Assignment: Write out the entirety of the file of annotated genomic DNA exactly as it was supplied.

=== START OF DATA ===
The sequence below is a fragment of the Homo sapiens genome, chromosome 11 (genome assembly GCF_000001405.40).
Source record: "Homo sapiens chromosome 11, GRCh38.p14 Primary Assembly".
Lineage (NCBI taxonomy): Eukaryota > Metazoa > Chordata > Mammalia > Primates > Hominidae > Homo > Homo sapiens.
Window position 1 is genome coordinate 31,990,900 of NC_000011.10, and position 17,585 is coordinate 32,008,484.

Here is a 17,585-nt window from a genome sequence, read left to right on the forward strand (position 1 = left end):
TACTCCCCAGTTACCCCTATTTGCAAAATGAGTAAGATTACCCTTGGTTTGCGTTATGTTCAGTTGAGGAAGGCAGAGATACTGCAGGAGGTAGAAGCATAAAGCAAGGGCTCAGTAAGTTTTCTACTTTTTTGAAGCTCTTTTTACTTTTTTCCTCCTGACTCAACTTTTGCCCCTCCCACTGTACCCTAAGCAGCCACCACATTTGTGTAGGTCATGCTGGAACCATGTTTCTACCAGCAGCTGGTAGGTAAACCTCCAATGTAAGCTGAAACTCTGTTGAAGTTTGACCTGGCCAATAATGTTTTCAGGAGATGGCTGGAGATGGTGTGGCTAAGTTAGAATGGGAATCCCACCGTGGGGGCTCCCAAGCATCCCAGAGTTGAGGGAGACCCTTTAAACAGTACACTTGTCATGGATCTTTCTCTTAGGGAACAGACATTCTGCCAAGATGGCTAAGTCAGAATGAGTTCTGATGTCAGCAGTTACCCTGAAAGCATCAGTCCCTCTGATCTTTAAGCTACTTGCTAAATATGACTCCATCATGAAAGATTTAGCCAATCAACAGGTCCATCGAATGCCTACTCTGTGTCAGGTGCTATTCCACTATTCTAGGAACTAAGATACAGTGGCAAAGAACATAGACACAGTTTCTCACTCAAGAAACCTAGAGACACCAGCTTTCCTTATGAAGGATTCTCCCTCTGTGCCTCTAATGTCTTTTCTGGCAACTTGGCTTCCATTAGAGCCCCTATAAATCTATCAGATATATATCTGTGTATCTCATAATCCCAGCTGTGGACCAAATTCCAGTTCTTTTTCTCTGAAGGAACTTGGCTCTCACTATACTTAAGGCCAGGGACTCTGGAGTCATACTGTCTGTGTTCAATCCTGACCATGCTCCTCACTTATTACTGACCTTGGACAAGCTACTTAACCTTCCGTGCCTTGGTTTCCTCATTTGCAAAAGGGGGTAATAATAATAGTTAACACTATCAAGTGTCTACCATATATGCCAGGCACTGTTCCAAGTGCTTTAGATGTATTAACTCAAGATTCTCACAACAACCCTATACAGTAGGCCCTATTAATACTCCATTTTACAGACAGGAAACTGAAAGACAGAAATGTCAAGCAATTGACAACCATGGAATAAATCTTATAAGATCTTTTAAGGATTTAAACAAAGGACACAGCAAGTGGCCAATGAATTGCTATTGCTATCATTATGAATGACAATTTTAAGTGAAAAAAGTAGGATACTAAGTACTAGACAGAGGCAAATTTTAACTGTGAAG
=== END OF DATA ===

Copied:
The sequence below is a fragment of the Homo sapiens genome, chromosome 11 (genome assembly GCF_000001405.40).
Source record: "Homo sapiens chromosome 11, GRCh38.p14 Primary Assembly".
Lineage (NCBI taxonomy): Eukaryota > Metazoa > Chordata > Mammalia > Primates > Hominidae > Homo > Homo sapiens.
Window position 1 is genome coordinate 31,990,900 of NC_000011.10, and position 17,585 is coordinate 32,008,484.

Here is a 17,585-nt window from a genome sequence, read left to right on the forward strand (position 1 = left end):
TACTCCCCAGTTACCCCTATTTGCAAAATGAGTAAGATTACCCTTGGTTTGCGTTATGTTCAGTTGAGGAAGGCAGAGATACTGCAGGAGGTAGAAGCATAAAGCAAGGGCTCAGTAAGTTTTCTACTTTTTTGAAGCTCTTTTTACTTTTTTCCTCCTGACTCAACTTTTGCCCCTCCCACTGTACCCTAAGCAGCCACCACATTTGTGTAGGTCATGCTGGAACCATGTTTCTACCAGCAGCTGGTAGGTAAACCTCCAATGTAAGCTGAAACTCTGTTGAAGTTTGACCTGGCCAATAATGTTTTCAGGAGATGGCTGGAGATGGTGTGGCTAAGTTAGAATGGGAATCCCACCGTGGGGGCTCCCAAGCATCCCAGAGTTGAGGGAGACCCTTTAAACAGTACACTTGTCATGGATCTTTCTCTTAGGGAACAGACATTCTGCCAAGATGGCTAAGTCAGAATGAGTTCTGATGTCAGCAGTTACCCTGAAAGCATCAGTCCCTCTGATCTTTAAGCTACTTGCTAAATATGACTCCATCATGAAAGATTTAGCCAATCAACAGGTCCATCGAATGCCTACTCTGTGTCAGGTGCTATTCCACTATTCTAGGAACTAAGATACAGTGGCAAAGAACATAGACACAGTTTCTCACTCAAGAAACCTAGAGACACCAGCTTTCCTTATGAAGGATTCTCCCTCTGTGCCTCTAATGTCTTTTCTGGCAACTTGGCTTCCATTAGAGCCCCTATAAATCTATCAGATATATATCTGTGTATCTCATAATCCCAGCTGTGGACCAAATTCCAGTTCTTTTTCTCTGAAGGAACTTGGCTCTCACTATACTTAAGGCCAGGGACTCTGGAGTCATACTGTCTGTGTTCAATCCTGACCATGCTCCTCACTTATTACTGACCTTGGACAAGCTACTTAACCTTCCGTGCCTTGGTTTCCTCATTTGCAAAAGGGGGTAATAATAATAGTTAACACTATCAAGTGTCTACCATATATGCCAGGCACTGTTCCAAGTGCTTTAGATGTATTAACTCAAGATTCTCACAACAACCCTATACAGTAGGCCCTATTAATACTCCATTTTACAGACAGGAAACTGAAAGACAGAAATGTCAAGCAATTGACAACCATGGAATAAATCTTATAAGATCTTTTAAGGATTTAAACAAAGGACACAGCAAGTGGCCAATGAATTGCTATTGCTATCATTATGAATGACAATTTTAAGTGAAAAAAGTAGGATACTAAGTACTAGACAGAGGCAAATTTTAACTGTGAAG